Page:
Monday, 15 December 2014

Our final 2014 post: Looking ahead - the year of Digital Smarts, 2015

Digital Smarts: a new book heading your way

Dianne and I are co-editing a book tentatively called Digital Smarts: Examining digital agency in New Zealand educational settings. This will be an electronic, Creative Commons Licensed, freely available e-book, also downloadable in pdf format by April 2015.
        This book arose from our realisation that colleagues were engaged in fine work in the digital educational space but without an outlet for these research endeavours that would reach those who might find the work useful in their own settings. Quite often, research is disseminated through academic journals that are not readily accessed by educators in the compulsory schooling sectors. So, we took the plunge, inviting co-workers to contribute chapters, interpreting 'digital smarts' to their chapter's focus.
         This has been a two-year gestation process of collaboration in as much as authors shared drafts in progress at regular monthly meetings, leading to an open peer review of others' chapter drafts. This open review phase had a twofold purpose: to share and develop emerging ideas into something cohesive; and for newer research colleagues to learn the reviewing process, a key quality assurance aspect of academic writing.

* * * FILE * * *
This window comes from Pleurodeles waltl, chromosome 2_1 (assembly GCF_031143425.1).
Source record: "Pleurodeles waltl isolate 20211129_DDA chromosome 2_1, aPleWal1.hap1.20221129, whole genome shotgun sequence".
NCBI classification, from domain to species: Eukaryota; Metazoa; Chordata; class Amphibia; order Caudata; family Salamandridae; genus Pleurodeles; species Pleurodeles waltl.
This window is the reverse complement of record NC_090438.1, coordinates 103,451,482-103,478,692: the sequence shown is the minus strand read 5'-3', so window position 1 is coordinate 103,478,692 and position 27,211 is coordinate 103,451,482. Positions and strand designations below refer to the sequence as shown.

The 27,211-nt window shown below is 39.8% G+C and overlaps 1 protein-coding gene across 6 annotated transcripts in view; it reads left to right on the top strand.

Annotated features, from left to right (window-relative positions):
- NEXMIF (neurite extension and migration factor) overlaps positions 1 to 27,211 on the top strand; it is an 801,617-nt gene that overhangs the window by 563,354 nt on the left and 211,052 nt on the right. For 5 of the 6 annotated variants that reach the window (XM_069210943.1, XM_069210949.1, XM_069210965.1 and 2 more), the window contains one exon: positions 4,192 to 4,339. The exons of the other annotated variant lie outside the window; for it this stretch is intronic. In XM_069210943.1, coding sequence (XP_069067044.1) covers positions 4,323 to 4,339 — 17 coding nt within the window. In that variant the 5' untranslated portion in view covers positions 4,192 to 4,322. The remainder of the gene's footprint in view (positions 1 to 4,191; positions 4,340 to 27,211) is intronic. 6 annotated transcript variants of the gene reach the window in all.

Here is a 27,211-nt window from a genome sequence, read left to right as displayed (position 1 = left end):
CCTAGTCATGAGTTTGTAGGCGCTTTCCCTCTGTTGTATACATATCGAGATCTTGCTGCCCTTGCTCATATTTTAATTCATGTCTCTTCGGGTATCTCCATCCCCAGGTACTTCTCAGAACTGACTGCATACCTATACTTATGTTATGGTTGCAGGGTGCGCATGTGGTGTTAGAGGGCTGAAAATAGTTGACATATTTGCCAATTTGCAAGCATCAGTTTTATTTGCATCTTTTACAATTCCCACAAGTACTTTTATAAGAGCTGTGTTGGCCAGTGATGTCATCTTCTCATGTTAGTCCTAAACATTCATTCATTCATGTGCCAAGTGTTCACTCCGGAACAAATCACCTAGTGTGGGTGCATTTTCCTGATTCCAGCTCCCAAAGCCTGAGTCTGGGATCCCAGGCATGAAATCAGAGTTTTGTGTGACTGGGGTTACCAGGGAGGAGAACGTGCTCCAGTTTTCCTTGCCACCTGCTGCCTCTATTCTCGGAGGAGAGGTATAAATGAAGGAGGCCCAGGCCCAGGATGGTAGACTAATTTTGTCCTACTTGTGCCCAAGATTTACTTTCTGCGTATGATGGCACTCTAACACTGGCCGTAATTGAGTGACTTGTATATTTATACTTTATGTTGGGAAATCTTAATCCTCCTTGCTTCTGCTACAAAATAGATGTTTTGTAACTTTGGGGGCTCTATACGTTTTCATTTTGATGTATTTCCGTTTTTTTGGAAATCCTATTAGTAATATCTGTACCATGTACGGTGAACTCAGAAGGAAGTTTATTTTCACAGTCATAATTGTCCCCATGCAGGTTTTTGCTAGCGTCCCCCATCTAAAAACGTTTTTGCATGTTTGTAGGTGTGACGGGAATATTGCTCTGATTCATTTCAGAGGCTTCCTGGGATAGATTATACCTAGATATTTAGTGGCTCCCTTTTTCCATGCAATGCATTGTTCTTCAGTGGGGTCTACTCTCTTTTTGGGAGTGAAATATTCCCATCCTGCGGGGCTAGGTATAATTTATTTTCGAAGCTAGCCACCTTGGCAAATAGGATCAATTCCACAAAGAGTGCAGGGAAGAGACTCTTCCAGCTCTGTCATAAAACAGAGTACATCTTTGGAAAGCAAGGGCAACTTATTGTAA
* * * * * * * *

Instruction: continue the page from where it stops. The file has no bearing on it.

Through this access to each others' work, authors could better see how their own chapter fitted the wider scheme of things and assisted in refining their chapters, thus contributing to a greater cohesion of the book as a whole. 
         A final step in the revision process was drawing on our international academic networks to provide external, blind peer-reviews before the chapters were finalised. We are now readying chapters for formatting and final proofing before handing to other colleagues who can turn the text into a range of digital formats for open sharing.
Partnership, trust and integrity are implicit in a book development since this one is growing out of a unified and shared context. We hope it provides readers with an opportunity to compare their own educational contexts with those described in the book. The book is a partnership on many levels - it's a partnership between Dianne and me as editors, with and among our chapter authors, and the eventually the book's readership. Our colleagues have also had to trust us in the mentoring and leadership of this project, and that it would see the light of day. We also hope that the work is trusted in the sense of having a quality assurance process that stands up as rigorous and befitting an academic text. Our integrity as editors is on the line!

Where did it come from?

The book's inception was heavily influenced by international colleagues' books in both distance and teacher education where they too have collaborated with academic colleagues within their own institutions. This kind of collaboration provides multiple perspectives on a given topic of inquiry that brings a distinct, shared, institutional understanding to the scope of the book. This process, while using rigorous quality assurance processes, means we have control over the book rather than a traditional publishing house. 
Digital texts, and the social networks developing for academics (eg ResearchGate, can mitigate some effects of distance, population and price, but this also means digital texts need to be freely accessible. Current publishing arrangements through traditional academic publishers, as noted above, can be obstacles for teachers, with access prevented unless a library subscribes to the text/journal, or a reader is willing to pay for an article.